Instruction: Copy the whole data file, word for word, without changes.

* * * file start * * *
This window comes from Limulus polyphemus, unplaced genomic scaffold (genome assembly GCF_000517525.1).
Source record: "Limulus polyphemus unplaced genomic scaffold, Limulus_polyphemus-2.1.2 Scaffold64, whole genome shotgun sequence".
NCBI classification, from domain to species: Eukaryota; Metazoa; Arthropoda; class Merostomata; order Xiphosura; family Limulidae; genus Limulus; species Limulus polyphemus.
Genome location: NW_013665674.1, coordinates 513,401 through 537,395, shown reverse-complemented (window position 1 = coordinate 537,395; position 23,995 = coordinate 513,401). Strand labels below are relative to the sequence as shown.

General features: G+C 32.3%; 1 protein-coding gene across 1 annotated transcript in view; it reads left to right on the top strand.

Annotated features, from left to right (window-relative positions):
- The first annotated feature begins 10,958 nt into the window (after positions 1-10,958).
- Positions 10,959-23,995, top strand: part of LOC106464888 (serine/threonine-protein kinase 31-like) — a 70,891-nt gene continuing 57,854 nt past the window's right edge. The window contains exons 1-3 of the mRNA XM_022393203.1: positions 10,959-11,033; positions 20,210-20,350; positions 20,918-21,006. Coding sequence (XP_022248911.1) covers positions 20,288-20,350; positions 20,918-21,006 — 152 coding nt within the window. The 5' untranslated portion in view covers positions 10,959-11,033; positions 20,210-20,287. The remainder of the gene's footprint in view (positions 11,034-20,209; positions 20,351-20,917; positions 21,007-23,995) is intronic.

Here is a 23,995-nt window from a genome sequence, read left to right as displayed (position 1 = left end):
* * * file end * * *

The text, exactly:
This window comes from Limulus polyphemus, unplaced genomic scaffold (genome assembly GCF_000517525.1).
Source record: "Limulus polyphemus unplaced genomic scaffold, Limulus_polyphemus-2.1.2 Scaffold64, whole genome shotgun sequence".
NCBI classification, from domain to species: Eukaryota; Metazoa; Arthropoda; class Merostomata; order Xiphosura; family Limulidae; genus Limulus; species Limulus polyphemus.
Genome location: NW_013665674.1, coordinates 513,401 through 537,395, shown reverse-complemented (window position 1 = coordinate 537,395; position 23,995 = coordinate 513,401). Strand labels below are relative to the sequence as shown.

General features: G+C 32.3%; 1 protein-coding gene across 1 annotated transcript in view; it reads left to right on the top strand.

Annotated features, from left to right (window-relative positions):
- The first annotated feature begins 10,958 nt into the window (after positions 1-10,958).
- Positions 10,959-23,995, top strand: part of LOC106464888 (serine/threonine-protein kinase 31-like) — a 70,891-nt gene continuing 57,854 nt past the window's right edge. The window contains exons 1-3 of the mRNA XM_022393203.1: positions 10,959-11,033; positions 20,210-20,350; positions 20,918-21,006. Coding sequence (XP_022248911.1) covers positions 20,288-20,350; positions 20,918-21,006 — 152 coding nt within the window. The 5' untranslated portion in view covers positions 10,959-11,033; positions 20,210-20,287. The remainder of the gene's footprint in view (positions 11,034-20,209; positions 20,351-20,917; positions 21,007-23,995) is intronic.

Here is a 23,995-nt window from a genome sequence, read left to right as displayed (position 1 = left end):